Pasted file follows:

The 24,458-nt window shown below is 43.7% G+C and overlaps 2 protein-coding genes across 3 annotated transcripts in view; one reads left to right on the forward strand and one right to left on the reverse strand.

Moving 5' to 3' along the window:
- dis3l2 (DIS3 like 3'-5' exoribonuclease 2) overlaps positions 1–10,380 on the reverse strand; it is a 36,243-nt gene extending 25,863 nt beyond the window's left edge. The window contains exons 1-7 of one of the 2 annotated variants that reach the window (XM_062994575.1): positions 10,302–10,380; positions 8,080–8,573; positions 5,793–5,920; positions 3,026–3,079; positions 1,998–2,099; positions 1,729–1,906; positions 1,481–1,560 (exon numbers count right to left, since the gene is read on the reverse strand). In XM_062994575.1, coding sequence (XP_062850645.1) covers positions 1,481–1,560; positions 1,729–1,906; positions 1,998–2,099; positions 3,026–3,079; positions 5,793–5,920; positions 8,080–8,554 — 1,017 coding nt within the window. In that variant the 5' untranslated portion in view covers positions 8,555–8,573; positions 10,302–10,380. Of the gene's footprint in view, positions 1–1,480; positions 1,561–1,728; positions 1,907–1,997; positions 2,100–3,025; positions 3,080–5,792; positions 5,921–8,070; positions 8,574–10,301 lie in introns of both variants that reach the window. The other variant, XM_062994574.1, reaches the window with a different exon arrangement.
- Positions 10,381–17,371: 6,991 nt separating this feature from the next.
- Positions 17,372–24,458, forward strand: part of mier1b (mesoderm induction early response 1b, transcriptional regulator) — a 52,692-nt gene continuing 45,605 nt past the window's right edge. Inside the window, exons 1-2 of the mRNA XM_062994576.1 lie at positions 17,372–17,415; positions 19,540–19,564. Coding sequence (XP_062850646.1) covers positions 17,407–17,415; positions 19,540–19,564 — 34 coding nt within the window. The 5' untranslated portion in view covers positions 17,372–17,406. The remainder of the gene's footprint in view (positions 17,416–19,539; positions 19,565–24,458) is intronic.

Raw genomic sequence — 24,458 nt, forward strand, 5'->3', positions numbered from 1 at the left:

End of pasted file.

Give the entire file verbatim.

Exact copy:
The 24,458-nt window shown below is 43.7% G+C and overlaps 2 protein-coding genes across 3 annotated transcripts in view; one reads left to right on the forward strand and one right to left on the reverse strand.

Moving 5' to 3' along the window:
- dis3l2 (DIS3 like 3'-5' exoribonuclease 2) overlaps positions 1–10,380 on the reverse strand; it is a 36,243-nt gene extending 25,863 nt beyond the window's left edge. The window contains exons 1-7 of one of the 2 annotated variants that reach the window (XM_062994575.1): positions 10,302–10,380; positions 8,080–8,573; positions 5,793–5,920; positions 3,026–3,079; positions 1,998–2,099; positions 1,729–1,906; positions 1,481–1,560 (exon numbers count right to left, since the gene is read on the reverse strand). In XM_062994575.1, coding sequence (XP_062850645.1) covers positions 1,481–1,560; positions 1,729–1,906; positions 1,998–2,099; positions 3,026–3,079; positions 5,793–5,920; positions 8,080–8,554 — 1,017 coding nt within the window. In that variant the 5' untranslated portion in view covers positions 8,555–8,573; positions 10,302–10,380. Of the gene's footprint in view, positions 1–1,480; positions 1,561–1,728; positions 1,907–1,997; positions 2,100–3,025; positions 3,080–5,792; positions 5,921–8,070; positions 8,574–10,301 lie in introns of both variants that reach the window. The other variant, XM_062994574.1, reaches the window with a different exon arrangement.
- Positions 10,381–17,371: 6,991 nt separating this feature from the next.
- Positions 17,372–24,458, forward strand: part of mier1b (mesoderm induction early response 1b, transcriptional regulator) — a 52,692-nt gene continuing 45,605 nt past the window's right edge. Inside the window, exons 1-2 of the mRNA XM_062994576.1 lie at positions 17,372–17,415; positions 19,540–19,564. Coding sequence (XP_062850646.1) covers positions 17,407–17,415; positions 19,540–19,564 — 34 coding nt within the window. The 5' untranslated portion in view covers positions 17,372–17,406. The remainder of the gene's footprint in view (positions 17,416–19,539; positions 19,565–24,458) is intronic.

Raw genomic sequence — 24,458 nt, forward strand, 5'->3', positions numbered from 1 at the left: